Jan. 20 is National Cheese Lover's Day. A celebration of curds and whey could turn out to be more fun than you would expect. Below is a suggested list of pairings so you can pick your favorite block of cheese, and wash it down with a grapy libation.
Blue-Veined (Stilton, Roquefort, Gorgonzola)
Blue-veined cheeses are difficult. They have a strong, robust flavor that can make lighter wines taste bland and watery. This family of cheeses needs a wine that is strong in flavor and tannins like the Grgich Hills 2009 Estate Grown Napa Valley Zinfandel ($34). This wine is made without pesticides, herbicides or fertilizers, giving a true Zin flavor in each sip: fruity, spicy and racy — the very characteristics that mellow out the tang of the cheese while softening its after bite.
You want a wine that will contrast with the sweet creaminess of the cheese. Something crisp and dry like the Villa Maria Estate Cellar Selection Sauvignon Blanc ($22) brings a balance between the acidity of the wine and the milky creaminess of the cheese. Spoon some Tabasco Pepper Jelly over the brie to jazz up the flavor and enjoy how the spice mixed with the sweet creaminess brings out the melon flavors in the wine.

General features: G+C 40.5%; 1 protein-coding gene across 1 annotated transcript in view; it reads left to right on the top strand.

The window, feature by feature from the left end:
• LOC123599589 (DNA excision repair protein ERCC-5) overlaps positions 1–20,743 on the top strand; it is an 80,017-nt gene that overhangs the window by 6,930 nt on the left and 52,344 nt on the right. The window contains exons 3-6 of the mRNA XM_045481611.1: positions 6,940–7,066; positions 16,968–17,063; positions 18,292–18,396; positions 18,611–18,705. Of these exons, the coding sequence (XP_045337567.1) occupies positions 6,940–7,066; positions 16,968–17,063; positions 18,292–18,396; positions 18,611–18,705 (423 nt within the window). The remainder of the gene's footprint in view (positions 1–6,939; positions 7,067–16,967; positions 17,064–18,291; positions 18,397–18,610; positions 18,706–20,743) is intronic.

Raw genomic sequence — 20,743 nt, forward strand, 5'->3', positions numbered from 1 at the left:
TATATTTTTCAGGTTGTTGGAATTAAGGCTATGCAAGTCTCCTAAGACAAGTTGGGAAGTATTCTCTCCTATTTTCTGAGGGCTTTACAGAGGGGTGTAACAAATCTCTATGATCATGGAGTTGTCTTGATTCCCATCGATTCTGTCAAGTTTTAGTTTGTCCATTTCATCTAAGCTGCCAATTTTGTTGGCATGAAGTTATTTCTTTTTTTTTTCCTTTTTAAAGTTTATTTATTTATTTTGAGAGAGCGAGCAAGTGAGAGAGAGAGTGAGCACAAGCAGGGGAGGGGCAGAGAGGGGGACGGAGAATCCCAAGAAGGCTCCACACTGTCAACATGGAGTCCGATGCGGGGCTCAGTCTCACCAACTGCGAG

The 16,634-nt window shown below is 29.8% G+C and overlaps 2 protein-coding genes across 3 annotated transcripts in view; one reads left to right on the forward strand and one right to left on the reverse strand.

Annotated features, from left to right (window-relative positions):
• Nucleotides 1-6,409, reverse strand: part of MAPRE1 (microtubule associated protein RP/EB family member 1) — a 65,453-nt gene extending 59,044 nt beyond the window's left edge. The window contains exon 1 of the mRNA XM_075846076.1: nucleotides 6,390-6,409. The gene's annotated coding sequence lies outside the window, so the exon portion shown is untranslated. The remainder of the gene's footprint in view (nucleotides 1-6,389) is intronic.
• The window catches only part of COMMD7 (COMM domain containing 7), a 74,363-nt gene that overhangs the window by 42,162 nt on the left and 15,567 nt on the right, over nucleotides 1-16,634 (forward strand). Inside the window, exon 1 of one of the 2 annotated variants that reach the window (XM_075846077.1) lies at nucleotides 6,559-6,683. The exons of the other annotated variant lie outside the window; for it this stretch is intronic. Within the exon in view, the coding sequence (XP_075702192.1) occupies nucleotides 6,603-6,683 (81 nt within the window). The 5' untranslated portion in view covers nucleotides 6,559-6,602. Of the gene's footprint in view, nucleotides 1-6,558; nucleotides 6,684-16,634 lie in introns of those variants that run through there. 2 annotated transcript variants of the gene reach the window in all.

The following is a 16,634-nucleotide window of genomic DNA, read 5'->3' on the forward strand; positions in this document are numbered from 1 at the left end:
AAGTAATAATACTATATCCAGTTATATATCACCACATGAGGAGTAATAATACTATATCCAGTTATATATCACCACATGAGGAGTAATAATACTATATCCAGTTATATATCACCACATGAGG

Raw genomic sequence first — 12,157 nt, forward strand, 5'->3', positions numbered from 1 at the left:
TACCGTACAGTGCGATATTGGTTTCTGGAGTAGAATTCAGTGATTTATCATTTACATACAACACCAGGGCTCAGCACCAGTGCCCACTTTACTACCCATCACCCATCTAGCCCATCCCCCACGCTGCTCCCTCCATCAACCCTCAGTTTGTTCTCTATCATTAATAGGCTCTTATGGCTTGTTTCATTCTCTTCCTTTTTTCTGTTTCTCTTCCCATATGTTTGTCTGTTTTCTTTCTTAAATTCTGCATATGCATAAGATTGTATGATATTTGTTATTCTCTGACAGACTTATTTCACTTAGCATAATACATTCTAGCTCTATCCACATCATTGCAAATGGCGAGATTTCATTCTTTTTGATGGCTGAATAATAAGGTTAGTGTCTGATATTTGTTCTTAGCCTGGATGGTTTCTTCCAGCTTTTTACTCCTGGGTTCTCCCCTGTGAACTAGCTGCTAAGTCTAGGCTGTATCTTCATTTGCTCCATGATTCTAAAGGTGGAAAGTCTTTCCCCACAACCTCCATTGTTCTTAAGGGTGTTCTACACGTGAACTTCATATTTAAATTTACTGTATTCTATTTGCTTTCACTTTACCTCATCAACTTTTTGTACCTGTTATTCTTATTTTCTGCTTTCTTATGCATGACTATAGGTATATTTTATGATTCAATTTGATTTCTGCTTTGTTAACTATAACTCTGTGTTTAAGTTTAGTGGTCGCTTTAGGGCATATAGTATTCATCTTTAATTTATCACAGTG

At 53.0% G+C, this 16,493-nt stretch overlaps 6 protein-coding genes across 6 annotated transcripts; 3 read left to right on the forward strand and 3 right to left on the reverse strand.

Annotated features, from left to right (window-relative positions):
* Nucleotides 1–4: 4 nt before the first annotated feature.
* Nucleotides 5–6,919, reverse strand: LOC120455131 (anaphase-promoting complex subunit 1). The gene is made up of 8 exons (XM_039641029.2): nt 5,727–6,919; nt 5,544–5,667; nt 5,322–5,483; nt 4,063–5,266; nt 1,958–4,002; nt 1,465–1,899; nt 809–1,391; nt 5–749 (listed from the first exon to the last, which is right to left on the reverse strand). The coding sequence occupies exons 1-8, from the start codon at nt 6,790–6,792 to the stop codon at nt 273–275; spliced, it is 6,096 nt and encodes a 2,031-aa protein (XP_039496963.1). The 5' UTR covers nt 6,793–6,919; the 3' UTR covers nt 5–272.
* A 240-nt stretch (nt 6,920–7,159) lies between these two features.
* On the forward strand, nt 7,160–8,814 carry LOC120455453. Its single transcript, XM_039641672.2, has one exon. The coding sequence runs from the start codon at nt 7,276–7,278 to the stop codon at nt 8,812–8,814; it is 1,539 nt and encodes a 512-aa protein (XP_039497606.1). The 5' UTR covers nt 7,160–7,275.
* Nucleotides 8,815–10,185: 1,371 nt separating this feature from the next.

Lovers of good, sharp cheddar cheeses should enjoy the Educated Guess 2010 Napa Valley Cabernet Sauvignon ($20). This juicy wine was aged 12 months in oak, giving the sharp edge of cheddar a run for its money. It doesn't do away with the cheese's tang, it just brings out the flavors and makes it better. Isn't that the best type of pairing?
This Swiss cheese originates from the town of the same name and is known to be sweet and salty with nutty flavors when young, turning earthier as it ages. Flavors that evolve over time like this also need a wine that evolves over time like the Terra d’Oro 2010 Amador County Barbera ($18). Blackberry, blueberry and spice draw make for an enticing first sip filled with juicy black cherry flavors and a smooth finish.
A quintessential pairing comes in the form of a slice of Manchego, a crusty piece of warm bread, and a glass of the Torre de Gazete 2011 Cencibel — aka Tempranillo — ($14) from La Mancha in central Spain. The nutty, earthy flavors of the cheese are enhanced with the plum and cherry flavors of the wine.
This cheese is made using a specific recipe and production method mainly within the region of Emilia-Romagna; it's not regular shaker cheese found on tables of the chain pizza joints. To enjoy the subtleties of this cheese, you need a wine with its own subtleties like MatchBook Dunnigan Hills 2010 Syrah ($16). The wine's black fruit and chocolaty flavors temper the saltiness of the cheese.
Tips: Pair your favorite wines and cheeses by matching up opposites: sweet (Riesling) goes with spicy (pepperjack), or crisp (Pinot Grigio) goes with creamy (Jarlsberg). Or try complementing the two like light-bodied (Albraiño) for lighter cheeses (creamy goat), and big wines (Cabernet) with bigger ones (Gouda).